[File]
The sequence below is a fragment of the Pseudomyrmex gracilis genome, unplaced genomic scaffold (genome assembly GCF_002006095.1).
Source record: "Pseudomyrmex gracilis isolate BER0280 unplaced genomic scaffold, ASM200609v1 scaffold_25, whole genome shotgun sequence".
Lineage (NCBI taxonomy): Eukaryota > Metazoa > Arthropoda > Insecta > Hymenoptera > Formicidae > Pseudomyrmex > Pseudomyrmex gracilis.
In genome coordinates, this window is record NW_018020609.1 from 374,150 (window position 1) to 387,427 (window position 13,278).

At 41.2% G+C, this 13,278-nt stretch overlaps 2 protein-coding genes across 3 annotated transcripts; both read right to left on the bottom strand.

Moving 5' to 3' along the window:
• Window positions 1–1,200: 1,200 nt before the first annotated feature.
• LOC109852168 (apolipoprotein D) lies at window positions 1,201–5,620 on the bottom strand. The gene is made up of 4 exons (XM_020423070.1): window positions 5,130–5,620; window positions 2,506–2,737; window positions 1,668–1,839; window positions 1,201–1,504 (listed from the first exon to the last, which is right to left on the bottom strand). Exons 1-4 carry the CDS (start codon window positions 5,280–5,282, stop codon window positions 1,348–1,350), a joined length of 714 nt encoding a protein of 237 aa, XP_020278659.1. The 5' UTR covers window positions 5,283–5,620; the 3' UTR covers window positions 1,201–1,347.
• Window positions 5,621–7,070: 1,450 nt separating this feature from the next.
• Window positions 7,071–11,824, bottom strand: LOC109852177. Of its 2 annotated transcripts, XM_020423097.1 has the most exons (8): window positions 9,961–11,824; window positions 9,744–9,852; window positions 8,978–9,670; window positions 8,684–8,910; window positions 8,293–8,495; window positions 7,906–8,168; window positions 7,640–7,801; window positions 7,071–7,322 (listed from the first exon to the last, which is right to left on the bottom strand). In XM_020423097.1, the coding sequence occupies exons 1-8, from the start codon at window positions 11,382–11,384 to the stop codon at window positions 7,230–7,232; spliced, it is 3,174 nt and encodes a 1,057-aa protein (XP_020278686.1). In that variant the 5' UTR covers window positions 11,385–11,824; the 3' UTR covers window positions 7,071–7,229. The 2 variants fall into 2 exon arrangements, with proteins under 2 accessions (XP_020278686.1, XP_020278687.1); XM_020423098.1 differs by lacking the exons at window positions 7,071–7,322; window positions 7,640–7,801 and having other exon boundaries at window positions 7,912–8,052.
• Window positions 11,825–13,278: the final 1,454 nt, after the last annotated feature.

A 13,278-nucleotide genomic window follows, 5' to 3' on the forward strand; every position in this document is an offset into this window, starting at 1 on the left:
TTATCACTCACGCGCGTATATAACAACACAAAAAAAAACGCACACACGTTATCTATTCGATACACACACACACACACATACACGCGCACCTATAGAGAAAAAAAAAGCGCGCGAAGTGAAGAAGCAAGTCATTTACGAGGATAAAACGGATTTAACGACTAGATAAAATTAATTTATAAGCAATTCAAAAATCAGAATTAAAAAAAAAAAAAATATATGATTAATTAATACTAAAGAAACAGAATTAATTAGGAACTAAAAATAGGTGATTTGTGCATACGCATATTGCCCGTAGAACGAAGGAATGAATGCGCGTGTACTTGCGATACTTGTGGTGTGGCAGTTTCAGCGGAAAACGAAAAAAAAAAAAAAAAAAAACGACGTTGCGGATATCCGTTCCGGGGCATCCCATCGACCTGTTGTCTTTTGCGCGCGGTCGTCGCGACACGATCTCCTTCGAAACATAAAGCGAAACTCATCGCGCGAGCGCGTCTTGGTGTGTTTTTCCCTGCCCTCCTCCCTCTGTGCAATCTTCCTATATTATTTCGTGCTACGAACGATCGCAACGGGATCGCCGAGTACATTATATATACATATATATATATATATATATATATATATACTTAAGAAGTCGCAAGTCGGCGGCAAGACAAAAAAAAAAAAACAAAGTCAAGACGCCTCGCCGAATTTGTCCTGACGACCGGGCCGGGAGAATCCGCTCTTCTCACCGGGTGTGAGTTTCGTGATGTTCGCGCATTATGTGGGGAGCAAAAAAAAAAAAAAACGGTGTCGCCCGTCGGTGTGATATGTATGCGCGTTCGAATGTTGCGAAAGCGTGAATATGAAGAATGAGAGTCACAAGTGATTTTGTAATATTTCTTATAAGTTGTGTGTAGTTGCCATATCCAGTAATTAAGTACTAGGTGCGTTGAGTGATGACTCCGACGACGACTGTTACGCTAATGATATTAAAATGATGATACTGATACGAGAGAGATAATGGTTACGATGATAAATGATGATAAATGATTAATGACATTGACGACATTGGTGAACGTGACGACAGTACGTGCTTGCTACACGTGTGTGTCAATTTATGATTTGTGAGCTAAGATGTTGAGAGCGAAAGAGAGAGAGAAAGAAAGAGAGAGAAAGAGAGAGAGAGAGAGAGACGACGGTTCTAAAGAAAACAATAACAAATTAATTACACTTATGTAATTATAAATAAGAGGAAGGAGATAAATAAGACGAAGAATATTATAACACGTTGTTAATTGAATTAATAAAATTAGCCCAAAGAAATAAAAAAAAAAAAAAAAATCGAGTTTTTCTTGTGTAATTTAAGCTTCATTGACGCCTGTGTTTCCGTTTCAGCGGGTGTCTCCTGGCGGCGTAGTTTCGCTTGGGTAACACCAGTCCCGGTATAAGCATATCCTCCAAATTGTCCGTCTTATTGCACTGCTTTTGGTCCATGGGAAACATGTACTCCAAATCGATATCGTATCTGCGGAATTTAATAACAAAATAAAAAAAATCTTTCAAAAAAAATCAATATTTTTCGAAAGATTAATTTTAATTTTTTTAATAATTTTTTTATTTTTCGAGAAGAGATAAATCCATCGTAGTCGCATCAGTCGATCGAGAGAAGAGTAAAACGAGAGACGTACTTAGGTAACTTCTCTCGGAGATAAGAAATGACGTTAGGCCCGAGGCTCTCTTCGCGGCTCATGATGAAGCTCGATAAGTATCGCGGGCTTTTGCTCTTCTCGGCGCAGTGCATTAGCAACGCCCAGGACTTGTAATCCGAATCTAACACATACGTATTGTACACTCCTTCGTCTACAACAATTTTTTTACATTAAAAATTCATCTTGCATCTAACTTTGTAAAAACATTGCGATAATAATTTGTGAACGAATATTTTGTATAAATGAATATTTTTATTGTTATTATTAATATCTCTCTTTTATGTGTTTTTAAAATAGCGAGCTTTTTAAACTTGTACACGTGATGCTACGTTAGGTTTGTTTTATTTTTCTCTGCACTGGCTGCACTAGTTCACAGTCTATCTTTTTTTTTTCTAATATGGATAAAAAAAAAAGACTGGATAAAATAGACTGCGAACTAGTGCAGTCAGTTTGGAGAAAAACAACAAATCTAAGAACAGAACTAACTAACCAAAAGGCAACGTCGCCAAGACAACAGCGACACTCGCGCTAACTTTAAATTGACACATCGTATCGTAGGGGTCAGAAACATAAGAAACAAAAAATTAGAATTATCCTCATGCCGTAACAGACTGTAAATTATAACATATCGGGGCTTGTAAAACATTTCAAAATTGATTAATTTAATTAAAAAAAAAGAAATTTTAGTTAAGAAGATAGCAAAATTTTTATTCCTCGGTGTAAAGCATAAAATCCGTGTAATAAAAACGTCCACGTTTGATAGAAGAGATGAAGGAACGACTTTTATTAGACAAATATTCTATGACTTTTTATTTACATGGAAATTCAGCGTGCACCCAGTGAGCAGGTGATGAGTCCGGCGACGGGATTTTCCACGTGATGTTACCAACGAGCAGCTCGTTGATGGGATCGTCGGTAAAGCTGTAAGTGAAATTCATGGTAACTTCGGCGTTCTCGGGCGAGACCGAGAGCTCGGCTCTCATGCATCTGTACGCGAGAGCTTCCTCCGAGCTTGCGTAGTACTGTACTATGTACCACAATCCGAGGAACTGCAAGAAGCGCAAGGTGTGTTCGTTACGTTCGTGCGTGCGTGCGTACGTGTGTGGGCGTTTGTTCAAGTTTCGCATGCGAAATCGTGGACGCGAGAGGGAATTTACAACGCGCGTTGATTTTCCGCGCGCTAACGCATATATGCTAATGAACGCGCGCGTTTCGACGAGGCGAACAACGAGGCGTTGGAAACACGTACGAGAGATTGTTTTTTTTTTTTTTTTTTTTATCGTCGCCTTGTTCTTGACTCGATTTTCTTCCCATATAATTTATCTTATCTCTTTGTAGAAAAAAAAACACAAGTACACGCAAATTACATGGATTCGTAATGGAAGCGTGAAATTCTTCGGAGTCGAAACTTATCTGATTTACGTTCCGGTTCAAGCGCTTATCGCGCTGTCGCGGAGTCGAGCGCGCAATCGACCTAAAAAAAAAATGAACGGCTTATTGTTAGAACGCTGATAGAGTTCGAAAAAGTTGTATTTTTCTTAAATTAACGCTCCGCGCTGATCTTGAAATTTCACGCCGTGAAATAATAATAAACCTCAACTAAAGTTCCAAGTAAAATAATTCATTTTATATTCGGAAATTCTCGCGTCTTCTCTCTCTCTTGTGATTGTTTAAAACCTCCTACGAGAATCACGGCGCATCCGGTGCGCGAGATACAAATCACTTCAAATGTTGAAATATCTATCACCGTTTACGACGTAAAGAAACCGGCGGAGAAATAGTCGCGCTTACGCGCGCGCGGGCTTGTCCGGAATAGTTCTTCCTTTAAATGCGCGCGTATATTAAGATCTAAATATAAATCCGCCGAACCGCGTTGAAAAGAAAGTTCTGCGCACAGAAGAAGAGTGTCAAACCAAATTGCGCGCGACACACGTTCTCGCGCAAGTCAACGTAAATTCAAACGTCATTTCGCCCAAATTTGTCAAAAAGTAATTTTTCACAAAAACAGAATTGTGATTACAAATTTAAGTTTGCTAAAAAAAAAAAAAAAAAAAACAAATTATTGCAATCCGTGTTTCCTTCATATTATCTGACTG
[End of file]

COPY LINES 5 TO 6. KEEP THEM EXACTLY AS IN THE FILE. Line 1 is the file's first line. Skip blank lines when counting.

At 41.2% G+C, this 13,278-nt stretch overlaps 2 protein-coding genes across 3 annotated transcripts; both read right to left on the bottom strand.

Moving 5' to 3' along the window: